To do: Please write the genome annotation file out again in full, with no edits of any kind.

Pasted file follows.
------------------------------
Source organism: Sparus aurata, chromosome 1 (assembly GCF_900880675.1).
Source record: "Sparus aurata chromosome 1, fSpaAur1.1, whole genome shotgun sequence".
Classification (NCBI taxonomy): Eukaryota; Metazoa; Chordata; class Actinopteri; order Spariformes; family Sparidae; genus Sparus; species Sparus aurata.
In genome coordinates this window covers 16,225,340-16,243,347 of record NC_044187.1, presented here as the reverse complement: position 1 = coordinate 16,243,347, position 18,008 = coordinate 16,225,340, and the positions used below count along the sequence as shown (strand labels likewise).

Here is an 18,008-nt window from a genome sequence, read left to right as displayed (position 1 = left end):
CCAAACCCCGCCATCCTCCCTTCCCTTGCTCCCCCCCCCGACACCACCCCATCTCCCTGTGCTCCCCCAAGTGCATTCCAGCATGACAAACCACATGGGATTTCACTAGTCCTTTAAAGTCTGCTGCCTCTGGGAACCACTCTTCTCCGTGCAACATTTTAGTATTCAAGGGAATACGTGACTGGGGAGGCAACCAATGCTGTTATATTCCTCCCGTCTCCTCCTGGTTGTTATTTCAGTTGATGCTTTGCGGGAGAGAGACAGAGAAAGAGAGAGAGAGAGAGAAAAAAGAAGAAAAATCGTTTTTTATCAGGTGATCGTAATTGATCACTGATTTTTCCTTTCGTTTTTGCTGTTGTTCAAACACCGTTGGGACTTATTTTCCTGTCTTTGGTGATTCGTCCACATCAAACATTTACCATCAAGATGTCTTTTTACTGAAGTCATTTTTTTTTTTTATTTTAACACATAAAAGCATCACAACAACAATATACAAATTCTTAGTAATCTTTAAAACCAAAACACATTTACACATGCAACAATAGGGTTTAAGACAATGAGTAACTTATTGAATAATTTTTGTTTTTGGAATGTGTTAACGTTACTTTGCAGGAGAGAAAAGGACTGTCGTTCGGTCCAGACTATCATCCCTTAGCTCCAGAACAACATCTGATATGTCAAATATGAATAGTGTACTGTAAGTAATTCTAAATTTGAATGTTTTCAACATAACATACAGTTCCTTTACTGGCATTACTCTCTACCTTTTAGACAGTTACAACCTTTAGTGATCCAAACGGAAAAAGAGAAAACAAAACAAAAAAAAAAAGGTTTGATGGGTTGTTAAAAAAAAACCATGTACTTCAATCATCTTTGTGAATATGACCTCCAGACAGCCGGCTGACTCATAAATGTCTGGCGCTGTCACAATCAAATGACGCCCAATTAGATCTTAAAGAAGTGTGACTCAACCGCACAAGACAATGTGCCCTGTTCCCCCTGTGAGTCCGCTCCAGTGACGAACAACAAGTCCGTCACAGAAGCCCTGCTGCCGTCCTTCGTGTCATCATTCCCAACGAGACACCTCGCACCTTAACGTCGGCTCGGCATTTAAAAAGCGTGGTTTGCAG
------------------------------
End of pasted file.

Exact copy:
Source organism: Sparus aurata, chromosome 1 (assembly GCF_900880675.1).
Source record: "Sparus aurata chromosome 1, fSpaAur1.1, whole genome shotgun sequence".
Classification (NCBI taxonomy): Eukaryota; Metazoa; Chordata; class Actinopteri; order Spariformes; family Sparidae; genus Sparus; species Sparus aurata.
In genome coordinates this window covers 16,225,340-16,243,347 of record NC_044187.1, presented here as the reverse complement: position 1 = coordinate 16,243,347, position 18,008 = coordinate 16,225,340, and the positions used below count along the sequence as shown (strand labels likewise).

Here is an 18,008-nt window from a genome sequence, read left to right as displayed (position 1 = left end):
CCAAACCCCGCCATCCTCCCTTCCCTTGCTCCCCCCCCCGACACCACCCCATCTCCCTGTGCTCCCCCAAGTGCATTCCAGCATGACAAACCACATGGGATTTCACTAGTCCTTTAAAGTCTGCTGCCTCTGGGAACCACTCTTCTCCGTGCAACATTTTAGTATTCAAGGGAATACGTGACTGGGGAGGCAACCAATGCTGTTATATTCCTCCCGTCTCCTCCTGGTTGTTATTTCAGTTGATGCTTTGCGGGAGAGAGACAGAGAAAGAGAGAGAGAGAGAGAAAAAAGAAGAAAAATCGTTTTTTATCAGGTGATCGTAATTGATCACTGATTTTTCCTTTCGTTTTTGCTGTTGTTCAAACACCGTTGGGACTTATTTTCCTGTCTTTGGTGATTCGTCCACATCAAACATTTACCATCAAGATGTCTTTTTACTGAAGTCATTTTTTTTTTTTATTTTAACACATAAAAGCATCACAACAACAATATACAAATTCTTAGTAATCTTTAAAACCAAAACACATTTACACATGCAACAATAGGGTTTAAGACAATGAGTAACTTATTGAATAATTTTTGTTTTTGGAATGTGTTAACGTTACTTTGCAGGAGAGAAAAGGACTGTCGTTCGGTCCAGACTATCATCCCTTAGCTCCAGAACAACATCTGATATGTCAAATATGAATAGTGTACTGTAAGTAATTCTAAATTTGAATGTTTTCAACATAACATACAGTTCCTTTACTGGCATTACTCTCTACCTTTTAGACAGTTACAACCTTTAGTGATCCAAACGGAAAAAGAGAAAACAAAACAAAAAAAAAAAGGTTTGATGGGTTGTTAAAAAAAAACCATGTACTTCAATCATCTTTGTGAATATGACCTCCAGACAGCCGGCTGACTCATAAATGTCTGGCGCTGTCACAATCAAATGACGCCCAATTAGATCTTAAAGAAGTGTGACTCAACCGCACAAGACAATGTGCCCTGTTCCCCCTGTGAGTCCGCTCCAGTGACGAACAACAAGTCCGTCACAGAAGCCCTGCTGCCGTCCTTCGTGTCATCATTCCCAACGAGACACCTCGCACCTTAACGTCGGCTCGGCATTTAAAAAGCGTGGTTTGCAG